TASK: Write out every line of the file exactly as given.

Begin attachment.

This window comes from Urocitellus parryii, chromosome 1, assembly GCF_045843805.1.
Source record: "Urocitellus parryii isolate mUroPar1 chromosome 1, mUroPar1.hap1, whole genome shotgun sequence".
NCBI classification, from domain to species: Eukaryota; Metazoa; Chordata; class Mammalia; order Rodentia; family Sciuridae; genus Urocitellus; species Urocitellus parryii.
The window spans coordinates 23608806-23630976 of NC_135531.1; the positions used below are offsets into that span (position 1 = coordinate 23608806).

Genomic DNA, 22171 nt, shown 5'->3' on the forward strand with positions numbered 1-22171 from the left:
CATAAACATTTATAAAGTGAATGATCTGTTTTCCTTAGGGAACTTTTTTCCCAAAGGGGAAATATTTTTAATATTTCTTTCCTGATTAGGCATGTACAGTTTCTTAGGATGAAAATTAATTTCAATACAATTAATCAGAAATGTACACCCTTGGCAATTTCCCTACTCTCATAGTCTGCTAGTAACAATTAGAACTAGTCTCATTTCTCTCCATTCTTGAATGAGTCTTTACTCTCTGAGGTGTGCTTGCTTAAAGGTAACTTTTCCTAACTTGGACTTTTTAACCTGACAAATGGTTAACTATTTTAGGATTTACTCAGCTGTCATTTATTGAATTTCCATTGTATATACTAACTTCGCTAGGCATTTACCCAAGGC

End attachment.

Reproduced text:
This window comes from Urocitellus parryii, chromosome 1, assembly GCF_045843805.1.
Source record: "Urocitellus parryii isolate mUroPar1 chromosome 1, mUroPar1.hap1, whole genome shotgun sequence".
NCBI classification, from domain to species: Eukaryota; Metazoa; Chordata; class Mammalia; order Rodentia; family Sciuridae; genus Urocitellus; species Urocitellus parryii.
The window spans coordinates 23608806-23630976 of NC_135531.1; the positions used below are offsets into that span (position 1 = coordinate 23608806).

Genomic DNA, 22171 nt, shown 5'->3' on the forward strand with positions numbered 1-22171 from the left:
CATAAACATTTATAAAGTGAATGATCTGTTTTCCTTAGGGAACTTTTTTCCCAAAGGGGAAATATTTTTAATATTTCTTTCCTGATTAGGCATGTACAGTTTCTTAGGATGAAAATTAATTTCAATACAATTAATCAGAAATGTACACCCTTGGCAATTTCCCTACTCTCATAGTCTGCTAGTAACAATTAGAACTAGTCTCATTTCTCTCCATTCTTGAATGAGTCTTTACTCTCTGAGGTGTGCTTGCTTAAAGGTAACTTTTCCTAACTTGGACTTTTTAACCTGACAAATGGTTAACTATTTTAGGATTTACTCAGCTGTCATTTATTGAATTTCCATTGTATATACTAACTTCGCTAGGCATTTACCCAAGGC